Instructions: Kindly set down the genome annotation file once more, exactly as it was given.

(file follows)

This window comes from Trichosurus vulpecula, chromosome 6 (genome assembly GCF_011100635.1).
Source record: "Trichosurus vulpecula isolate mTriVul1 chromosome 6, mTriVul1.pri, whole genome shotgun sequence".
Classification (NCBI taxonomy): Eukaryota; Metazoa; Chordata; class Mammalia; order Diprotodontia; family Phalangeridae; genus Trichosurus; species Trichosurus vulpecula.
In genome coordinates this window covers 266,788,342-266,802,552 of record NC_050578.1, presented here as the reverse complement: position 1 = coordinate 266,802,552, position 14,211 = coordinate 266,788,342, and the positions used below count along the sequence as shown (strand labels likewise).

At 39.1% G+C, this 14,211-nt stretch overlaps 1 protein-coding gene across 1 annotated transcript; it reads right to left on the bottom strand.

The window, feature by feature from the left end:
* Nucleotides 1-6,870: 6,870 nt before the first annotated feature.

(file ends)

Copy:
This window comes from Trichosurus vulpecula, chromosome 6 (genome assembly GCF_011100635.1).
Source record: "Trichosurus vulpecula isolate mTriVul1 chromosome 6, mTriVul1.pri, whole genome shotgun sequence".
Classification (NCBI taxonomy): Eukaryota; Metazoa; Chordata; class Mammalia; order Diprotodontia; family Phalangeridae; genus Trichosurus; species Trichosurus vulpecula.
In genome coordinates this window covers 266,788,342-266,802,552 of record NC_050578.1, presented here as the reverse complement: position 1 = coordinate 266,802,552, position 14,211 = coordinate 266,788,342, and the positions used below count along the sequence as shown (strand labels likewise).

At 39.1% G+C, this 14,211-nt stretch overlaps 1 protein-coding gene across 1 annotated transcript; it reads right to left on the bottom strand.

The window, feature by feature from the left end:
* Nucleotides 1-6,870: 6,870 nt before the first annotated feature.